KJV John 10:36 lSay ye of him, whom the Father hath sanctified, and sent into the world, Thou blasphemest; because I said, ‘I am the Son of God?’”

      KJV John 14:9 Jesus saith unto him, “Have I been so long time with you, and yet hast thou not known me, Philip? he that hath seen me hath seen the Father; and how sayest thou then, Shew us the Father?”

      “For those who believe, no proof is necessary. For those who don’t believe, no proof is possible.” -Stuart Chase

    • If you have now “found the truth” by leaving the Catholic Church, why are you so vile and angry? Those who are truly at peace (Jesus’ form of peace) do not lash out at others or use derogatory terms, but they do read Catholic literature, papers, etc. Why are you reading this article? What is inside you that draws you back to Catholicism?

      • BTW: The guy’s a troll, just seeking to create chaos, not even considering adding anything meaningful to the discussion. He failed miserably, praise Jesus. If you click on his “name”, the page is blank. Sick way to have fun.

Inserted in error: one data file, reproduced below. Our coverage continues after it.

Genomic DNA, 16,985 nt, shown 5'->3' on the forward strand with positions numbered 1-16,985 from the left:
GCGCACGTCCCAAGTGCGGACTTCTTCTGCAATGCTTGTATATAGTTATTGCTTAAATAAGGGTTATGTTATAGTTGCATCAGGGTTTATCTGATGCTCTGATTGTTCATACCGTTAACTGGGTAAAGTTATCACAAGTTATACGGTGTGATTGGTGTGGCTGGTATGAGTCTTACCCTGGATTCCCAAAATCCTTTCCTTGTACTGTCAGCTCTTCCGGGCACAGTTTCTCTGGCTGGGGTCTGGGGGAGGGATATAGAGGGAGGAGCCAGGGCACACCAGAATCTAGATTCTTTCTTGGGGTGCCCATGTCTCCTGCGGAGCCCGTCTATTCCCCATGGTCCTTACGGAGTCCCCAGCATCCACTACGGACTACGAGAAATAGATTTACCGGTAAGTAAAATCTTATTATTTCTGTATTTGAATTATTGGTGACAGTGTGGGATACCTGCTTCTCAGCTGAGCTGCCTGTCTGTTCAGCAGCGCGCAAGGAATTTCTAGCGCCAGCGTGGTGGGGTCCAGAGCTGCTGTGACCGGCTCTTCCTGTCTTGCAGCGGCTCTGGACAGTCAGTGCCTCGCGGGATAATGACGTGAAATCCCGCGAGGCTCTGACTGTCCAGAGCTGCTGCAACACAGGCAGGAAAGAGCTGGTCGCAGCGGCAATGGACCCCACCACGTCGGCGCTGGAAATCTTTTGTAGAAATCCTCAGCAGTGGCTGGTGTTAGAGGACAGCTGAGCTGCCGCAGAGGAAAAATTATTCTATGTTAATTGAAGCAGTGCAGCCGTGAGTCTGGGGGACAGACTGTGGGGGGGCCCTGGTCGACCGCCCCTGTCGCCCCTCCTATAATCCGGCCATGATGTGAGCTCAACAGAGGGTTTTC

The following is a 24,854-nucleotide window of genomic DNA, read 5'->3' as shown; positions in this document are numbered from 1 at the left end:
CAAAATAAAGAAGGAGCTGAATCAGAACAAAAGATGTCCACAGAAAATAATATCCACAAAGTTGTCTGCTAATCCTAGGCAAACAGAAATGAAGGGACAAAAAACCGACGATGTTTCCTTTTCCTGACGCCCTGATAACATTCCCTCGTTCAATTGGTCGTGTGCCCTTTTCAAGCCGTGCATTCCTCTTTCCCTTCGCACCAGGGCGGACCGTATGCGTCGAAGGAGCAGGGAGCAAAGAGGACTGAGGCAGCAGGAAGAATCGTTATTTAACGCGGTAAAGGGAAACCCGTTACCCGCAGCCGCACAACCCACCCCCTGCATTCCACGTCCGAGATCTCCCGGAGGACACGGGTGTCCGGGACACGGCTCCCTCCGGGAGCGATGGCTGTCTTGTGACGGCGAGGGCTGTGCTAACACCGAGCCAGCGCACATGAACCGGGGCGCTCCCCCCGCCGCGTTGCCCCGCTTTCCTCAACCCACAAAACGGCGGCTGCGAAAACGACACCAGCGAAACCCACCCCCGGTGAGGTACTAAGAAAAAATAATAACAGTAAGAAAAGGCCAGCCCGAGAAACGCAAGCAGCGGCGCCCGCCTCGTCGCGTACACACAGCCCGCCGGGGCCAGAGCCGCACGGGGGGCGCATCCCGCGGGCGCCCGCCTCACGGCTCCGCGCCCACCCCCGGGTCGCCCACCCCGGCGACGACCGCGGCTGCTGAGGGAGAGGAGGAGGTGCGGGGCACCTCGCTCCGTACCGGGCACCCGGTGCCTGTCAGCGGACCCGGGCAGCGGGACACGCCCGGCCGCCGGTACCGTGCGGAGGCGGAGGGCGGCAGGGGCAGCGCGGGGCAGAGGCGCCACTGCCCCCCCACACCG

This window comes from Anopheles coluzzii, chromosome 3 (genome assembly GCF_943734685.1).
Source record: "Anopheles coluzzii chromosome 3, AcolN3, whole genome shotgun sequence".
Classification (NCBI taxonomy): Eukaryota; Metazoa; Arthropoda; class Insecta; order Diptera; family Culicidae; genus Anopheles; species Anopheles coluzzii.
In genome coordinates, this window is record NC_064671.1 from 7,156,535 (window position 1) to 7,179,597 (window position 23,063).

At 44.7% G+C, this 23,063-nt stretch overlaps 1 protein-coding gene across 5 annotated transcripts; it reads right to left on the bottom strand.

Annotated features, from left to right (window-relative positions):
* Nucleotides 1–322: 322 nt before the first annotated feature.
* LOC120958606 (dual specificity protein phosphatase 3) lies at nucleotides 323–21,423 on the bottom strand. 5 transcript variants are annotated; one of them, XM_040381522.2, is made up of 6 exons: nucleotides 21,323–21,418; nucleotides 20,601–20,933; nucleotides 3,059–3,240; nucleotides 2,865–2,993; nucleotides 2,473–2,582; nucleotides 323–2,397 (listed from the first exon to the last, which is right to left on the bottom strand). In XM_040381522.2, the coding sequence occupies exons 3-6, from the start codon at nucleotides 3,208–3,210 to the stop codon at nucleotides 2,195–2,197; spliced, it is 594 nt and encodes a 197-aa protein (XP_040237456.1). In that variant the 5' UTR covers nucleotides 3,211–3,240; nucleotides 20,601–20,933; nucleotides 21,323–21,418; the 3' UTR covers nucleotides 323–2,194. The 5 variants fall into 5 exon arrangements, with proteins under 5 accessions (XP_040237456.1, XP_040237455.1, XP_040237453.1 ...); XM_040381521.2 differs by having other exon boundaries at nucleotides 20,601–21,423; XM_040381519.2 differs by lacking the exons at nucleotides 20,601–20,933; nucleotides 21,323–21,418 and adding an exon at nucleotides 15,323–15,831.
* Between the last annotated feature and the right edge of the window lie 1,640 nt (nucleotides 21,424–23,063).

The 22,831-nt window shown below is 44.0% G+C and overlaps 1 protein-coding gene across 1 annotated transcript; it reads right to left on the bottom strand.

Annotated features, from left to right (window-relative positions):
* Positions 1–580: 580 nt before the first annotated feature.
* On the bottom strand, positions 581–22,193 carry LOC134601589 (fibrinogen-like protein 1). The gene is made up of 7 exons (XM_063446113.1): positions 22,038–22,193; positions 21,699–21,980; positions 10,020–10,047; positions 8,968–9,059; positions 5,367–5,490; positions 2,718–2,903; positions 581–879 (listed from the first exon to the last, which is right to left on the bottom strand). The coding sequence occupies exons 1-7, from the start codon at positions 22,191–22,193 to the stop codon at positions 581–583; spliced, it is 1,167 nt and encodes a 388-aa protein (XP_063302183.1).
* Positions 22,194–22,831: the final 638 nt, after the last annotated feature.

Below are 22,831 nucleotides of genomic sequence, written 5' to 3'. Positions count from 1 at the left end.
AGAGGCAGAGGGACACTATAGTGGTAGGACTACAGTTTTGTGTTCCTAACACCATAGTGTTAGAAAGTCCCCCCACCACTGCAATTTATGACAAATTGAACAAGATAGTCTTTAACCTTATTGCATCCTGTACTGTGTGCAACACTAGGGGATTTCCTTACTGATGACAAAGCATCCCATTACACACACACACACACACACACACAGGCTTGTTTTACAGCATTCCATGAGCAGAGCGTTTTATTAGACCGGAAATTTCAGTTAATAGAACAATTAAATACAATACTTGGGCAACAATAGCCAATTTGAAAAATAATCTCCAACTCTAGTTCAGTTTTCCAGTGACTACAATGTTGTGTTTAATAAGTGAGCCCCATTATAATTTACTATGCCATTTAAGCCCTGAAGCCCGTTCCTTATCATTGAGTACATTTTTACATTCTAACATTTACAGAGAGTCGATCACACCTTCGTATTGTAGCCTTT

5. “If the item does not disintegrate into the Earth, such as plastic, it is acceptable to break apart the item then discard it appropriately.”
    Please kindly elaborate…discard appropriately..

  6. “If the item does not disintegrate into the Earth, such as plastic, it is acceptable to break apart the item then discard it appropriately.”

    How? thanks

    • Smash it. Bury the crumbs where they will not likely be unburied. You can keep tabs on its disintegration while you are in Heaven. Do the best you can if there is no way to give it away properly.

  7. Please elaborate “If the item does not disintegrate into the Earth, such as plastic, it is acceptable to break apart the item then discard it appropriately.”

    How? thanks

  8. Also consider donating broken rosaries that are still usable to religious communities that make/repair rosaries as part of their lively hood. I did. I found mine online. Thanks.

  9. The best thing to do with broken rosaries is to give them to JOE (that’s me!). I fix them and give them away. If you can’t give them to Joe, give them to someone else who fixes them as a hobby. Just ask around — we’re everywhere. Joe from the Archdiocese of Kansas City in Kansas.